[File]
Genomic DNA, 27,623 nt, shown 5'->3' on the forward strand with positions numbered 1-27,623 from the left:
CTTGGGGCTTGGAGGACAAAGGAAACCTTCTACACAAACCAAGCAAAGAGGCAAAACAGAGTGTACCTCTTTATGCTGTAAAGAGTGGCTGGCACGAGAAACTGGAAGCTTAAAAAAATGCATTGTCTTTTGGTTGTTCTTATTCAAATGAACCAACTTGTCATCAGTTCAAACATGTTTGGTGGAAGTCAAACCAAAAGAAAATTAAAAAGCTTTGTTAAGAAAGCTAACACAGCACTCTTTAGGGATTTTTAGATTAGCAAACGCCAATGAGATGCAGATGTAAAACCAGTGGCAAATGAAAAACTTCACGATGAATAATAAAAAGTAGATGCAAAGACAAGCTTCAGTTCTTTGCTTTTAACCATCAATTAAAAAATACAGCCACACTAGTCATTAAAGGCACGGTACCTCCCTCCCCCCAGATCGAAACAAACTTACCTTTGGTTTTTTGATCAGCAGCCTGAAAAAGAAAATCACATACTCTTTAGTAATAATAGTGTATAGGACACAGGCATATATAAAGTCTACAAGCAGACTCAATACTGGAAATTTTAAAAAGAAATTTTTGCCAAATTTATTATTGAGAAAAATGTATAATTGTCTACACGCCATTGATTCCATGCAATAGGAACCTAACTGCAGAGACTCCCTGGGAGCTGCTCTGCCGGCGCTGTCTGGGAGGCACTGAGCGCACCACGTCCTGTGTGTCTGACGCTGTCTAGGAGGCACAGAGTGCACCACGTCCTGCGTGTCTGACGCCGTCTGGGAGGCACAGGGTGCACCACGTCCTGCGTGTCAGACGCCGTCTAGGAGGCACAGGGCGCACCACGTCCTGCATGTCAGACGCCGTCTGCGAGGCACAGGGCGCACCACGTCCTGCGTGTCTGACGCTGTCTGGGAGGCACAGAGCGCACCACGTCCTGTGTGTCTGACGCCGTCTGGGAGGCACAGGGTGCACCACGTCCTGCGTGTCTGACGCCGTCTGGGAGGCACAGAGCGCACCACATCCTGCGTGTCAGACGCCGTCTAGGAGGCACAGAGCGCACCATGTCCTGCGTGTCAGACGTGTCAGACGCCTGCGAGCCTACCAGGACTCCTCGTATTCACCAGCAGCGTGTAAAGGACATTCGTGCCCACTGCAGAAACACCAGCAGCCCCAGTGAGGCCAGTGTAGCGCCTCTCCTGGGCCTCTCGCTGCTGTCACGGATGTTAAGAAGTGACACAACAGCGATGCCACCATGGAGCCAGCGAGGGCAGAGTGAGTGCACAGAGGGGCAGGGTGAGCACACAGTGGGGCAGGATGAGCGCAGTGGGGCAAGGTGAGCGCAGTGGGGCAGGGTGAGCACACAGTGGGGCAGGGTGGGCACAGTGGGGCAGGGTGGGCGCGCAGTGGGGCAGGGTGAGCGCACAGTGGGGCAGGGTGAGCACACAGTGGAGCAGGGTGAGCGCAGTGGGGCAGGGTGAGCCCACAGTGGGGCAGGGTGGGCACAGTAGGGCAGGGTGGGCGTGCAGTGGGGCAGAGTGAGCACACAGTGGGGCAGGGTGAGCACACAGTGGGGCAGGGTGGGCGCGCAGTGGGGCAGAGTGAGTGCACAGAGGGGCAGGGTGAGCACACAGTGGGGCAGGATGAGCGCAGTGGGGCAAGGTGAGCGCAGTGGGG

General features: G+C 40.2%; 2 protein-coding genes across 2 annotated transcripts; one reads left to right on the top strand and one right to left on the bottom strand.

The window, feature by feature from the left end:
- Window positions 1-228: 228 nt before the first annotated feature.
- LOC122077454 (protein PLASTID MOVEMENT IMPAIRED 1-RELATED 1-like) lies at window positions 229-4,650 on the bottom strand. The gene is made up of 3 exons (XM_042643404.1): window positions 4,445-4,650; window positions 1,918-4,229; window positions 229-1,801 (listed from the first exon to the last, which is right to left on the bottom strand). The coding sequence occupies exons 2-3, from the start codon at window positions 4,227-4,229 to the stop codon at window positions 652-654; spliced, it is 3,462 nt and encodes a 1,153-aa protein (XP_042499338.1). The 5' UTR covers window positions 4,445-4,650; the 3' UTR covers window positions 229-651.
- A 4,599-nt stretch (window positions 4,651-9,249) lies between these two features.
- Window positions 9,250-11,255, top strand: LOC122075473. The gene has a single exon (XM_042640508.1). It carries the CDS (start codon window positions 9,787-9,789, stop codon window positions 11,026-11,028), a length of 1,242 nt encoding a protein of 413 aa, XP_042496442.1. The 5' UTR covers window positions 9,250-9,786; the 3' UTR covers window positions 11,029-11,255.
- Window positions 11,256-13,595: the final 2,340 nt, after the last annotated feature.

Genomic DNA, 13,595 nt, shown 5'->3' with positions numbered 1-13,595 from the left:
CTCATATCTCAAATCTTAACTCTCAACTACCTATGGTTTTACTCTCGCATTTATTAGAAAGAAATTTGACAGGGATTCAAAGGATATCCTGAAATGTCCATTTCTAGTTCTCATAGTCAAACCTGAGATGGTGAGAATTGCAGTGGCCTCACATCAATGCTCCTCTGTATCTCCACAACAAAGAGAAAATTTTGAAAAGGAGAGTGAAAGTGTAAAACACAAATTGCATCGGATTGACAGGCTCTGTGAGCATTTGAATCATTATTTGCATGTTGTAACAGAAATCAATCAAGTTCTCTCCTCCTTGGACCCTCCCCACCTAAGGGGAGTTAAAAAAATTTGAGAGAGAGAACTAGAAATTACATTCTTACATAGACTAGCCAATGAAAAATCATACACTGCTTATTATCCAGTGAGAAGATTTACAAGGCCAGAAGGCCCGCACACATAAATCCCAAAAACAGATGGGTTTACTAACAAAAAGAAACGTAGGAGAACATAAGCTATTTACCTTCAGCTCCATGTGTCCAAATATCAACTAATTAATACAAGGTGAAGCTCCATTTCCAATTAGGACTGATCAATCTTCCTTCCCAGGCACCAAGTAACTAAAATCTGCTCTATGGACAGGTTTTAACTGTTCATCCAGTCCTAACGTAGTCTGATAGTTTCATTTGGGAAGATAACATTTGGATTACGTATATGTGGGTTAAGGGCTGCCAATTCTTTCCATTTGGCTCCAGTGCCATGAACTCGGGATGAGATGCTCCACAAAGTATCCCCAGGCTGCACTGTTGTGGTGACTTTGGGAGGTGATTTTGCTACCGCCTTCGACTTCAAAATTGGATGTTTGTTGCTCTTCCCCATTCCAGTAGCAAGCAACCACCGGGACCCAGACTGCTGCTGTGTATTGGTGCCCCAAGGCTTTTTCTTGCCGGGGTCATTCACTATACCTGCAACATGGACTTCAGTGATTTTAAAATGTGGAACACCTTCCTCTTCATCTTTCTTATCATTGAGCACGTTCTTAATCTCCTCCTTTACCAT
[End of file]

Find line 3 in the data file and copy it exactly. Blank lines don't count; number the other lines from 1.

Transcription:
General features: G+C 40.2%; 2 protein-coding genes across 2 annotated transcripts; one reads left to right on the top strand and one right to left on the bottom strand.